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NAB 2009 - Wilt’s Wrap-Up

Three top themes from NAB 2009, and other observations.

By Adam Wilt | April 29, 2009

RED (and other) Cine Camera Accessories

There was a huge increase in camera accessories for digital cine cameras, which mostly means the RED ONE (with all due respect to the Arri D-21 and SI-2K, RED has really blown the market wide open). I've already talked about all the new PL mount lenses, though I missed one in that earlier report:

ActionProducts makes this Leica lens adapter for RED.

OK, it's not a lens itself, it's an adapter that lets you mount a Leica lens. Dig out those Summicrons and party!

Element Technica breakout boxes in designer colors, to match your iPod nano.

Element Technica showed several products, including the Mantis handheld rig previewed at the Plaster City Post DCS meeting last August.

These colored BOBs, alas, aren't for sale; ET did them just for fun. The charcoal on the lower right may be the new standard color, though.

Element Technica's EVF extension arm for RED.

ET has this longer EVF arm for use with a tripod linkage.

Air Sea Land's Remote Interface Box (RIB) for RED ONE.

Air Sea Land (a.k.a. Toys4RED) is now shipping the RIB (Remote Interface Box) and RIP (Remote Interface Panel) for RED. These rationalize the RED ONE's oddball connector choices with industry-standard sockets, and do clever things like providing headphone-volume pots and rotary switches to select connector functions.

Air Sea Land's T-Bag splash bag for RED ONE.

ASL also offers this splash bag to waterproof your RED ONE for watery use.

Viewfactor's Impero wireless FIZ (focus/iris/zoom) controller.

Viewfactor's Inclino lens drive controller and motors.

Viewfactor provides the "Origo" start/stop switch for RED, and the Inclino / Impero remote lens control system. A full 3-axis set is about US$5500, considerably cheaper than competing controllers. Is it any good? It'll be interesting to find out!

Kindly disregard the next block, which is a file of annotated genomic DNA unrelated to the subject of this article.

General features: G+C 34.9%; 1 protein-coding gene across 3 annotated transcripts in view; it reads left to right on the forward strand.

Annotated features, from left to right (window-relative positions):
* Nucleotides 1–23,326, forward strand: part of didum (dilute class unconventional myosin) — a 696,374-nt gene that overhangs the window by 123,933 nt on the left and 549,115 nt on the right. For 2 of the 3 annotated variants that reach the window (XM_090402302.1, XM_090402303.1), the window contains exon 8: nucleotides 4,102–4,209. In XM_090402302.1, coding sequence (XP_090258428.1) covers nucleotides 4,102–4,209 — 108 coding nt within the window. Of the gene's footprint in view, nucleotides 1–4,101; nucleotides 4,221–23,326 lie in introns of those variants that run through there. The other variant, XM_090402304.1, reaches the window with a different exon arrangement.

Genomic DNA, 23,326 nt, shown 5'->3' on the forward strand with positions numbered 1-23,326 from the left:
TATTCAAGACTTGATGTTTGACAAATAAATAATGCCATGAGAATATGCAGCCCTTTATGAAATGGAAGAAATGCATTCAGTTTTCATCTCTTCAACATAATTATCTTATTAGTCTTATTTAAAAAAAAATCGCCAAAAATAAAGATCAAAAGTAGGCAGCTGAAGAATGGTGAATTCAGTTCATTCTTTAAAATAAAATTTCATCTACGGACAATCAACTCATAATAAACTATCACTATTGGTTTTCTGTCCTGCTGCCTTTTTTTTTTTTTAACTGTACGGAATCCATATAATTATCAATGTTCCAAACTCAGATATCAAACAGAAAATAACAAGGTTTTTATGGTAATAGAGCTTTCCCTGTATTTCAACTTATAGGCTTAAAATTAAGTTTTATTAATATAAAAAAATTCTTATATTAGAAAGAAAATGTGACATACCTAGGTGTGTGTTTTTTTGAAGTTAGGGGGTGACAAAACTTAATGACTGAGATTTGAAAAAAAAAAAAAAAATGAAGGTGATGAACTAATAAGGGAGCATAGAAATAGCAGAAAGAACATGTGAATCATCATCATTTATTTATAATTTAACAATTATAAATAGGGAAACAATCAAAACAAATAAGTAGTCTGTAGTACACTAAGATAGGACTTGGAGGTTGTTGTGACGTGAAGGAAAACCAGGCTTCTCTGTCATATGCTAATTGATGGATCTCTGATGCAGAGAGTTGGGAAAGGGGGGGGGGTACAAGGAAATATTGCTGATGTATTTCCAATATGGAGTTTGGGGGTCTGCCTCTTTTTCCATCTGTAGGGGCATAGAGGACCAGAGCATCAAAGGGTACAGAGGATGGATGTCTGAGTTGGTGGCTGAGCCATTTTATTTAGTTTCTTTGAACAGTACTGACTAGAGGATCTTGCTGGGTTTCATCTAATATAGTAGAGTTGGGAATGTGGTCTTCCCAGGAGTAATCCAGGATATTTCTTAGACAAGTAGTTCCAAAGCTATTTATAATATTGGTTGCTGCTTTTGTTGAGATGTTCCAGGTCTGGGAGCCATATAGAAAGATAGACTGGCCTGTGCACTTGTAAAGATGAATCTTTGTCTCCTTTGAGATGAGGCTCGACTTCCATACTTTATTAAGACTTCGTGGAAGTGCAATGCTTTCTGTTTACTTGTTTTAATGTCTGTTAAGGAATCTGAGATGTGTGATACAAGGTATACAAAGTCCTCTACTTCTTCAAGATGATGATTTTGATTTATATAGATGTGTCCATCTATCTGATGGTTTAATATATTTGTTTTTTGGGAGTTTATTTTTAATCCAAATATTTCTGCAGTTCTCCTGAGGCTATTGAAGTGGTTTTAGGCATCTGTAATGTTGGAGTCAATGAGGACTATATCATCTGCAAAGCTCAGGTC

Sachtler Artemis EFP HD SE stabilizer for RED ONE.

Sachtler's Artemis is a German alternative to Steadicam. Now there's a RED edition with RED's Lemo power connectors fitted, allowing batteries to be relocated to the sled for balance as well as power. Multiple batteries may be used, allowing for hot-swap without power-down. Depending on options, it'll run you $22,000 to $32,250.

ActionProducts Zero-G stabilizer for RED.

ActionProducts has a couple of RED-adapted stabilizers, the ActionCam Zero-G shown here ($27,500) or the red-edition ($14,800) which uses RED's LCD and battery to keep cost down.

ActionProducts handheld kit components.

ActionProducts has handheld kits, as well.


Ken Freed demonstrates a JVC 200-series HDV camcorder in studio garb.

The JVC booth was aswarm with people clustered around the new GY-HM700 and GY-HM100 cameras, which record QuickTime-wrapped, 35 Mbit MPEG-2 files to SD cards: essentially the XDCAM EX codec in an FCP-ready format. I wasn't able to get any pictures of the cameras, but I did wedge myself in close enough to the monitors to see details. The HM700 makes a very smooth, crisp image. The HM100, alas, shows a lot of fine-detail twinkle and jaggies on diagonals; it appears to be using low-resolution chips and isn't doing a very good job of upconverting their output to HD.

JVC also has some of the best-looking HD LCDs around, with deep blacks, rich colors, excellent motion rendering, and wide viewing angles.


The Panasonic AG-HPX300 1/3" 3MOS camcorder.

The HPX300 is a very interesting looking camera. It has all the flexibility of an HVX200 or HPX500, but with full-resolution MOS sensors. It has all the built-in scopes of the HPX170, and a freakin' awesome high-res LCOS viewfinder.

One reason the HPX300 is special: AVC-Intra recording.